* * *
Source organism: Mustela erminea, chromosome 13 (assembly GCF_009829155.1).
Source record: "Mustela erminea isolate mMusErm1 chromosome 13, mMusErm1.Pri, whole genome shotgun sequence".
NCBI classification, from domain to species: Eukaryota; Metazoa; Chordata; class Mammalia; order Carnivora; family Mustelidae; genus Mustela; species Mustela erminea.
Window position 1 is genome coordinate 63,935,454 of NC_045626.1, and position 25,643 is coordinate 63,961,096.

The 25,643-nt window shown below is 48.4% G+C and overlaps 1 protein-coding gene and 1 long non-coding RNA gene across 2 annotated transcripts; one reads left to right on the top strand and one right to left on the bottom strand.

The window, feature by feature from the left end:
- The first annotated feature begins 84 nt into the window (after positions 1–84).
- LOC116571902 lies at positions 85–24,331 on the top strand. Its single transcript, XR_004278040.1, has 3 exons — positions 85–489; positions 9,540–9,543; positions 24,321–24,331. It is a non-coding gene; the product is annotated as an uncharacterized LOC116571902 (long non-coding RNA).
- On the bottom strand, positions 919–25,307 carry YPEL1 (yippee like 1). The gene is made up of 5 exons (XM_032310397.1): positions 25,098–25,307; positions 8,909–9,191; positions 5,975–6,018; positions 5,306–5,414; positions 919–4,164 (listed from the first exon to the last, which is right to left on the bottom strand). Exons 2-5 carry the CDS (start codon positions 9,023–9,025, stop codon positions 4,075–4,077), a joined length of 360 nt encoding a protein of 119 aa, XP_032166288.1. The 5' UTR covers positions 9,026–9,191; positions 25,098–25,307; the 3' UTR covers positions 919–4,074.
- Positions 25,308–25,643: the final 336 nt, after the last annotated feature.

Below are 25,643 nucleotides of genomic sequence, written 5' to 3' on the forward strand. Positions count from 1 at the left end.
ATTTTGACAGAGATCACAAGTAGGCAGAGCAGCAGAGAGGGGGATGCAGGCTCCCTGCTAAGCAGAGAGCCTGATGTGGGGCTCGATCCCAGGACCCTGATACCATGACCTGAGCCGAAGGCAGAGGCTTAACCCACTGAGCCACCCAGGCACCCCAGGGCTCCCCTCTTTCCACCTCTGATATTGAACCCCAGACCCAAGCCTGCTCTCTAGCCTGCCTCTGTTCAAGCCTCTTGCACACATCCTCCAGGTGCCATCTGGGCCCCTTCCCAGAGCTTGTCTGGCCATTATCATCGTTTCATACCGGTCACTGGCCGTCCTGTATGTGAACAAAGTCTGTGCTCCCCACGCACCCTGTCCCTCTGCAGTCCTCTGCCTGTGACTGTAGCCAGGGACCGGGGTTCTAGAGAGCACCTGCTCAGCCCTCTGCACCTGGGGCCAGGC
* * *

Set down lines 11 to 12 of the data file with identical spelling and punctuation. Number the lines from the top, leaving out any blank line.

Below are 25,643 nucleotides of genomic sequence, written 5' to 3' on the forward strand. Positions count from 1 at the left end.
ATTTTGACAGAGATCACAAGTAGGCAGAGCAGCAGAGAGGGGGATGCAGGCTCCCTGCTAAGCAGAGAGCCTGATGTGGGGCTCGATCCCAGGACCCTGATACCATGACCTGAGCCGAAGGCAGAGGCTTAACCCACTGAGCCACCCAGGCACCCCAGGGCTCCCCTCTTTCCACCTCTGATATTGAACCCCAGACCCAAGCCTGCTCTCTAGCCTGCCTCTGTTCAAGCCTCTTGCACACATCCTCCAGGTGCCATCTGGGCCCCTTCCCAGAGCTTGTCTGGCCATTATCATCGTTTCATACCGGTCACTGGCCGTCCTGTATGTGAACAAAGTCTGTGCTCCCCACGCACCCTGTCCCTCTGCAGTCCTCTGCCTGTGACTGTAGCCAGGGACCGGGGTTCTAGAGAGCACCTGCTCAGCCCTCTGCACCTGGGGCCAGGC